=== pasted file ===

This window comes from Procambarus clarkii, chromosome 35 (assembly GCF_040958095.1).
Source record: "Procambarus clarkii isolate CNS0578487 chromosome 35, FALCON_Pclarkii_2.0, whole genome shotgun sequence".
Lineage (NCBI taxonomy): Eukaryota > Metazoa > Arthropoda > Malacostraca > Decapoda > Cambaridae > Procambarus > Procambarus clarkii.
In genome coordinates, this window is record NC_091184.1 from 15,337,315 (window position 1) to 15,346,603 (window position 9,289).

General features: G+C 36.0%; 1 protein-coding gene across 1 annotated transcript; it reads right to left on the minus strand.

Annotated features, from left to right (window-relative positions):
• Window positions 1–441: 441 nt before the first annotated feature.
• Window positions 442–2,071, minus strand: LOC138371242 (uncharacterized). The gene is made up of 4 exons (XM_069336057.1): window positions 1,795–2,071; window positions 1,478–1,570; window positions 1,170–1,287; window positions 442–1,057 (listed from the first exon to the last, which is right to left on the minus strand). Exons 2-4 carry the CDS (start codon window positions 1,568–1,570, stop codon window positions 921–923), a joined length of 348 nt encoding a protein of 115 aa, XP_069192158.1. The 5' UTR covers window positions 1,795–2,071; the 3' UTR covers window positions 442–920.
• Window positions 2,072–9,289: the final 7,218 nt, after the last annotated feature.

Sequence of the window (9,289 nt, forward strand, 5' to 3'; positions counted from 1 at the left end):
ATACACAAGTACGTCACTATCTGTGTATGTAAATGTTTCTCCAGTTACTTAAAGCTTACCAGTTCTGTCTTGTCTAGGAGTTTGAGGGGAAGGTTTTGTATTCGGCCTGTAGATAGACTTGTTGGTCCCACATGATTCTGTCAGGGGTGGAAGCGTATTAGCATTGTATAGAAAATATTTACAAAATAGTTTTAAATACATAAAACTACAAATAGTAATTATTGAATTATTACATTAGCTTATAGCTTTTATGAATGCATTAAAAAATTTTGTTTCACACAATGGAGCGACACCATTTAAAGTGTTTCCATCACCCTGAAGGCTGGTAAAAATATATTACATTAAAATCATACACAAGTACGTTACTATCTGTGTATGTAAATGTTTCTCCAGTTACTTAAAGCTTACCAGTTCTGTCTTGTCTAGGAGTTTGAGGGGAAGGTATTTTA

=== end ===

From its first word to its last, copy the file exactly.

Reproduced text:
This window comes from Procambarus clarkii, chromosome 35 (assembly GCF_040958095.1).
Source record: "Procambarus clarkii isolate CNS0578487 chromosome 35, FALCON_Pclarkii_2.0, whole genome shotgun sequence".
Lineage (NCBI taxonomy): Eukaryota > Metazoa > Arthropoda > Malacostraca > Decapoda > Cambaridae > Procambarus > Procambarus clarkii.
In genome coordinates, this window is record NC_091184.1 from 15,337,315 (window position 1) to 15,346,603 (window position 9,289).

General features: G+C 36.0%; 1 protein-coding gene across 1 annotated transcript; it reads right to left on the minus strand.

Annotated features, from left to right (window-relative positions):
• Window positions 1–441: 441 nt before the first annotated feature.
• Window positions 442–2,071, minus strand: LOC138371242 (uncharacterized). The gene is made up of 4 exons (XM_069336057.1): window positions 1,795–2,071; window positions 1,478–1,570; window positions 1,170–1,287; window positions 442–1,057 (listed from the first exon to the last, which is right to left on the minus strand). Exons 2-4 carry the CDS (start codon window positions 1,568–1,570, stop codon window positions 921–923), a joined length of 348 nt encoding a protein of 115 aa, XP_069192158.1. The 5' UTR covers window positions 1,795–2,071; the 3' UTR covers window positions 442–920.
• Window positions 2,072–9,289: the final 7,218 nt, after the last annotated feature.

Sequence of the window (9,289 nt, forward strand, 5' to 3'; positions counted from 1 at the left end):
ATACACAAGTACGTCACTATCTGTGTATGTAAATGTTTCTCCAGTTACTTAAAGCTTACCAGTTCTGTCTTGTCTAGGAGTTTGAGGGGAAGGTTTTGTATTCGGCCTGTAGATAGACTTGTTGGTCCCACATGATTCTGTCAGGGGTGGAAGCGTATTAGCATTGTATAGAAAATATTTACAAAATAGTTTTAAATACATAAAACTACAAATAGTAATTATTGAATTATTACATTAGCTTATAGCTTTTATGAATGCATTAAAAAATTTTGTTTCACACAATGGAGCGACACCATTTAAAGTGTTTCCATCACCCTGAAGGCTGGTAAAAATATATTACATTAAAATCATACACAAGTACGTTACTATCTGTGTATGTAAATGTTTCTCCAGTTACTTAAAGCTTACCAGTTCTGTCTTGTCTAGGAGTTTGAGGGGAAGGTATTTTA